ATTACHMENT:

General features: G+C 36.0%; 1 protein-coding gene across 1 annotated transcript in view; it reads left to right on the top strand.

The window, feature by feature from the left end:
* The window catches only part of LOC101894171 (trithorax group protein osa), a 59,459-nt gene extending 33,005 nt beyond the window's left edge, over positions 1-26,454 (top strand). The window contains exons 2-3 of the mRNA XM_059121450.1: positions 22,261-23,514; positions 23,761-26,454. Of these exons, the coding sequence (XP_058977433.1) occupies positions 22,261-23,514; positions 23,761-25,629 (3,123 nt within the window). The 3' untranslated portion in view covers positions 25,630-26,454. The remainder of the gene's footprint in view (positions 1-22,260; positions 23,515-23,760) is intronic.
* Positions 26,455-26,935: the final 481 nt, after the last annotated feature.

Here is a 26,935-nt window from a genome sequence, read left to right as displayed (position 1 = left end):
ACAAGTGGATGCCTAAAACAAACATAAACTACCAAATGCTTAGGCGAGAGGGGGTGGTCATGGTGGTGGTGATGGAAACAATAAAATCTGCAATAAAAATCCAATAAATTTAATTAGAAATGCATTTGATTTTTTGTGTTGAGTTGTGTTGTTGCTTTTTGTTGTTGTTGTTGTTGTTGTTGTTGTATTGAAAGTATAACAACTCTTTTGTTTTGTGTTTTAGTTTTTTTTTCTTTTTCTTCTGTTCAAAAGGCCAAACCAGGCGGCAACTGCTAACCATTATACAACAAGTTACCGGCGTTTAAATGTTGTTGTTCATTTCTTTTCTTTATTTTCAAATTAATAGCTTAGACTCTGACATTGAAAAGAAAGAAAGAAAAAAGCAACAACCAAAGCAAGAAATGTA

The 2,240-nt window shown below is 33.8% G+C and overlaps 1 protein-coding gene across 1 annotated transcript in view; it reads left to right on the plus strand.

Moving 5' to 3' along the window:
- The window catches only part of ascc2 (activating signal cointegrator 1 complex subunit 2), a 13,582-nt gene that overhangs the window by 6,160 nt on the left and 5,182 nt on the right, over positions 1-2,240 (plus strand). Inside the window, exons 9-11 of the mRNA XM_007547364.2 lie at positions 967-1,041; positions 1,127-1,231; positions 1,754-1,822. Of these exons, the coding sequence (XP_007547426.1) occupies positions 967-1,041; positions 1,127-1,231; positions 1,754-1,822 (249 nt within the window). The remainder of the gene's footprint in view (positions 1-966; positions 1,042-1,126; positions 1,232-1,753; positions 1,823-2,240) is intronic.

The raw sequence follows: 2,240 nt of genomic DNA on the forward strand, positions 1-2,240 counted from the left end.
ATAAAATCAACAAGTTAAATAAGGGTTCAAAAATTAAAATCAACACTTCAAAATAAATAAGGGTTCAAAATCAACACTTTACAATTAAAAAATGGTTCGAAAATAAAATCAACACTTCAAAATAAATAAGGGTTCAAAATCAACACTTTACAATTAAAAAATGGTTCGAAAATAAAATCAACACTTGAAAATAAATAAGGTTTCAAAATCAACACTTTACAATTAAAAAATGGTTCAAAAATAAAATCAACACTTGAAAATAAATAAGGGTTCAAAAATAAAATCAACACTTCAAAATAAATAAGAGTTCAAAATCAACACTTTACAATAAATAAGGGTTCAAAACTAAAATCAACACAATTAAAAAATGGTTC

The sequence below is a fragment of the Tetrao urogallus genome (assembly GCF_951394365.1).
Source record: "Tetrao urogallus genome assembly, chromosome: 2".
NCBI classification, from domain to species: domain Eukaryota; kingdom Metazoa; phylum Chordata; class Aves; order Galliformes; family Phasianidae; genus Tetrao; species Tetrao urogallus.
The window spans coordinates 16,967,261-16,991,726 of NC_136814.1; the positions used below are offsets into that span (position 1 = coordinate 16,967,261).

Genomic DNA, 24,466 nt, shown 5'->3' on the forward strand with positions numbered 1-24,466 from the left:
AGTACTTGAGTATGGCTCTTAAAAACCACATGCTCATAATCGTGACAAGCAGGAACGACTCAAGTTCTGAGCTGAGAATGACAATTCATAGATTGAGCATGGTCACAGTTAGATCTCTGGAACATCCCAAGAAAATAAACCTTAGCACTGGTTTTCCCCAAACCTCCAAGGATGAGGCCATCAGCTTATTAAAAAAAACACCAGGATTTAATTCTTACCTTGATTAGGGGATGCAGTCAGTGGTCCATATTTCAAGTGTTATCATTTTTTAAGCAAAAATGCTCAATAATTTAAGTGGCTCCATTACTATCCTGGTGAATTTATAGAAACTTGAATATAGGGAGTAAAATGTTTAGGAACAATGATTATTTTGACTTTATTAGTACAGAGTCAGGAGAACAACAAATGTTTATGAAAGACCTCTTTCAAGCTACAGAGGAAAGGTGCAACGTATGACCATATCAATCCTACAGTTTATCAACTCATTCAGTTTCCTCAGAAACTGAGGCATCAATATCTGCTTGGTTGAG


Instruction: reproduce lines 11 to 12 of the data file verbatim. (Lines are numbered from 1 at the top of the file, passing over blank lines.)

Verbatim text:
ATAAAATCAACAAGTTAAATAAGGGTTCAAAAATTAAAATCAACACTTCAAAATAAATAAGGGTTCAAAATCAACACTTTACAATTAAAAAATGGTTCGAAAATAAAATCAACACTTCAAAATAAATAAGGGTTCAAAATCAACACTTTACAATTAAAAAATGGTTCGAAAATAAAATCAACACTTGAAAATAAATAAGGTTTCAAAATCAACACTTTACAATTAAAAAATGGTTCAAAAATAAAATCAACACTTGAAAATAAATAAGGGTTCAAAAATAAAATCAACACTTCAAAATAAATAAGAGTTCAAAATCAACACTTTACAATAAATAAGGGTTCAAAACTAAAATCAACACAATTAAAAAATGGTTC

The sequence below is a fragment of the Tetrao urogallus genome (assembly GCF_951394365.1).